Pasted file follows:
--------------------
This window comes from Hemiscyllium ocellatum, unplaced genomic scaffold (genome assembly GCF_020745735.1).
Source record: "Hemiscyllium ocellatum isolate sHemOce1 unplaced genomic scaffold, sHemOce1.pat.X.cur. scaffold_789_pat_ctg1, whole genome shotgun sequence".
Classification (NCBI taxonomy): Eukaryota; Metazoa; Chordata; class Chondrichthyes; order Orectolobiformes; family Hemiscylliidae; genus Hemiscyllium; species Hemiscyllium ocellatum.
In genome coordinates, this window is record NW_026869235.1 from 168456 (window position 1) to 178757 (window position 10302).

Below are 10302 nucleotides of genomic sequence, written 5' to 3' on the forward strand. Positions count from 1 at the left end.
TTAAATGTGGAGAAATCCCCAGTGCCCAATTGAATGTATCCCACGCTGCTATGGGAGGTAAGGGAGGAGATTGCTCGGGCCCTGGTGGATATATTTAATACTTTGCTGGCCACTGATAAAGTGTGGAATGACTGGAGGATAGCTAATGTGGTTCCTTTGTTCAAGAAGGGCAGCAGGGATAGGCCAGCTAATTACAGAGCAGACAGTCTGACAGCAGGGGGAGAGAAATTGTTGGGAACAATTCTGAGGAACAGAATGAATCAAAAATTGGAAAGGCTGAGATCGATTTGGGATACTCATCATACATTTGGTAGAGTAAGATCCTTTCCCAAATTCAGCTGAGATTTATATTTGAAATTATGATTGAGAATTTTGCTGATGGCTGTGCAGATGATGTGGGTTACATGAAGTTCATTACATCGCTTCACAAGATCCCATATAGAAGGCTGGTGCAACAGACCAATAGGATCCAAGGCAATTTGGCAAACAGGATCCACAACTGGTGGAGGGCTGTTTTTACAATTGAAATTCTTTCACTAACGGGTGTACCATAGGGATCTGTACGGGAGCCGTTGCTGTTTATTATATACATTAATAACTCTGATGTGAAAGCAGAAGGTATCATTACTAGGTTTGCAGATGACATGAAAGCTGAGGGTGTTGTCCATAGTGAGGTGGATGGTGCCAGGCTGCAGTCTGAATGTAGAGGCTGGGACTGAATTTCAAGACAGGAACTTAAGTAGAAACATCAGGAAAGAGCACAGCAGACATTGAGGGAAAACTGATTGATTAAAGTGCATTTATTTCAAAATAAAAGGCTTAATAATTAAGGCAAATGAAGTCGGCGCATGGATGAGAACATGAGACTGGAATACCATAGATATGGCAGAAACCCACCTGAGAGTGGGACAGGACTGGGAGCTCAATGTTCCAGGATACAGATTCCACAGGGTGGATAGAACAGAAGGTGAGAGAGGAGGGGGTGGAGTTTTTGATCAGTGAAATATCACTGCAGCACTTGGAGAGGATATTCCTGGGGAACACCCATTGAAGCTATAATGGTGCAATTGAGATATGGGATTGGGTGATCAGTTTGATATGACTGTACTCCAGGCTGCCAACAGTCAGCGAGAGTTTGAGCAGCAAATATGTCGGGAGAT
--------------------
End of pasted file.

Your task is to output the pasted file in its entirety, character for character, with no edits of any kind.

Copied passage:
This window comes from Hemiscyllium ocellatum, unplaced genomic scaffold (genome assembly GCF_020745735.1).
Source record: "Hemiscyllium ocellatum isolate sHemOce1 unplaced genomic scaffold, sHemOce1.pat.X.cur. scaffold_789_pat_ctg1, whole genome shotgun sequence".
Classification (NCBI taxonomy): Eukaryota; Metazoa; Chordata; class Chondrichthyes; order Orectolobiformes; family Hemiscylliidae; genus Hemiscyllium; species Hemiscyllium ocellatum.
In genome coordinates, this window is record NW_026869235.1 from 168456 (window position 1) to 178757 (window position 10302).

Below are 10302 nucleotides of genomic sequence, written 5' to 3' on the forward strand. Positions count from 1 at the left end.
TTAAATGTGGAGAAATCCCCAGTGCCCAATTGAATGTATCCCACGCTGCTATGGGAGGTAAGGGAGGAGATTGCTCGGGCCCTGGTGGATATATTTAATACTTTGCTGGCCACTGATAAAGTGTGGAATGACTGGAGGATAGCTAATGTGGTTCCTTTGTTCAAGAAGGGCAGCAGGGATAGGCCAGCTAATTACAGAGCAGACAGTCTGACAGCAGGGGGAGAGAAATTGTTGGGAACAATTCTGAGGAACAGAATGAATCAAAAATTGGAAAGGCTGAGATCGATTTGGGATACTCATCATACATTTGGTAGAGTAAGATCCTTTCCCAAATTCAGCTGAGATTTATATTTGAAATTATGATTGAGAATTTTGCTGATGGCTGTGCAGATGATGTGGGTTACATGAAGTTCATTACATCGCTTCACAAGATCCCATATAGAAGGCTGGTGCAACAGACCAATAGGATCCAAGGCAATTTGGCAAACAGGATCCACAACTGGTGGAGGGCTGTTTTTACAATTGAAATTCTTTCACTAACGGGTGTACCATAGGGATCTGTACGGGAGCCGTTGCTGTTTATTATATACATTAATAACTCTGATGTGAAAGCAGAAGGTATCATTACTAGGTTTGCAGATGACATGAAAGCTGAGGGTGTTGTCCATAGTGAGGTGGATGGTGCCAGGCTGCAGTCTGAATGTAGAGGCTGGGACTGAATTTCAAGACAGGAACTTAAGTAGAAACATCAGGAAAGAGCACAGCAGACATTGAGGGAAAACTGATTGATTAAAGTGCATTTATTTCAAAATAAAAGGCTTAATAATTAAGGCAAATGAAGTCGGCGCATGGATGAGAACATGAGACTGGAATACCATAGATATGGCAGAAACCCACCTGAGAGTGGGACAGGACTGGGAGCTCAATGTTCCAGGATACAGATTCCACAGGGTGGATAGAACAGAAGGTGAGAGAGGAGGGGGTGGAGTTTTTGATCAGTGAAATATCACTGCAGCACTTGGAGAGGATATTCCTGGGGAACACCCATTGAAGCTATAATGGTGCAATTGAGATATGGGATTGGGTGATCAGTTTGATATGACTGTACTCCAGGCTGCCAACAGTCAGCGAGAGTTTGAGCAGCAAATATGTCGGGAGAT